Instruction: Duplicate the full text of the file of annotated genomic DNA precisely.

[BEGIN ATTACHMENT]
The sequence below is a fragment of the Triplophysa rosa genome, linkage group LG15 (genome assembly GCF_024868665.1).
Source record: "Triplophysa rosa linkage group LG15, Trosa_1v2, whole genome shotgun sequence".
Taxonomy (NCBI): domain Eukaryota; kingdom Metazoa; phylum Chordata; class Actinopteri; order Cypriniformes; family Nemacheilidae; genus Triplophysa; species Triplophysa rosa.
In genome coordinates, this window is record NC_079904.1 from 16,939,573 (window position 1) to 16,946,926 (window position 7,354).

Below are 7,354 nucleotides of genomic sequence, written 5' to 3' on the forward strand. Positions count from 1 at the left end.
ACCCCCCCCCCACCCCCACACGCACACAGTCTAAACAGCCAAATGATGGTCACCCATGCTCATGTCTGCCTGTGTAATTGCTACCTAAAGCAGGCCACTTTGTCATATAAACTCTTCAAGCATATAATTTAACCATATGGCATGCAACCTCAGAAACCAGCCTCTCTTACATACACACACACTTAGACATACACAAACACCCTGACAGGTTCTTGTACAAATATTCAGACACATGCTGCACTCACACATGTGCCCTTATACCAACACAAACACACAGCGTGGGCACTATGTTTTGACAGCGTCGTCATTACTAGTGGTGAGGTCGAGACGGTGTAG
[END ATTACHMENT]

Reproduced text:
The sequence below is a fragment of the Triplophysa rosa genome, linkage group LG15 (genome assembly GCF_024868665.1).
Source record: "Triplophysa rosa linkage group LG15, Trosa_1v2, whole genome shotgun sequence".
Taxonomy (NCBI): domain Eukaryota; kingdom Metazoa; phylum Chordata; class Actinopteri; order Cypriniformes; family Nemacheilidae; genus Triplophysa; species Triplophysa rosa.
In genome coordinates, this window is record NC_079904.1 from 16,939,573 (window position 1) to 16,946,926 (window position 7,354).

Below are 7,354 nucleotides of genomic sequence, written 5' to 3' on the forward strand. Positions count from 1 at the left end.
ACCCCCCCCCCACCCCCACACGCACACAGTCTAAACAGCCAAATGATGGTCACCCATGCTCATGTCTGCCTGTGTAATTGCTACCTAAAGCAGGCCACTTTGTCATATAAACTCTTCAAGCATATAATTTAACCATATGGCATGCAACCTCAGAAACCAGCCTCTCTTACATACACACACACTTAGACATACACAAACACCCTGACAGGTTCTTGTACAAATATTCAGACACATGCTGCACTCACACATGTGCCCTTATACCAACACAAACACACAGCGTGGGCACTATGTTTTGACAGCGTCGTCATTACTAGTGGTGAGGTCGAGACGGTGTAG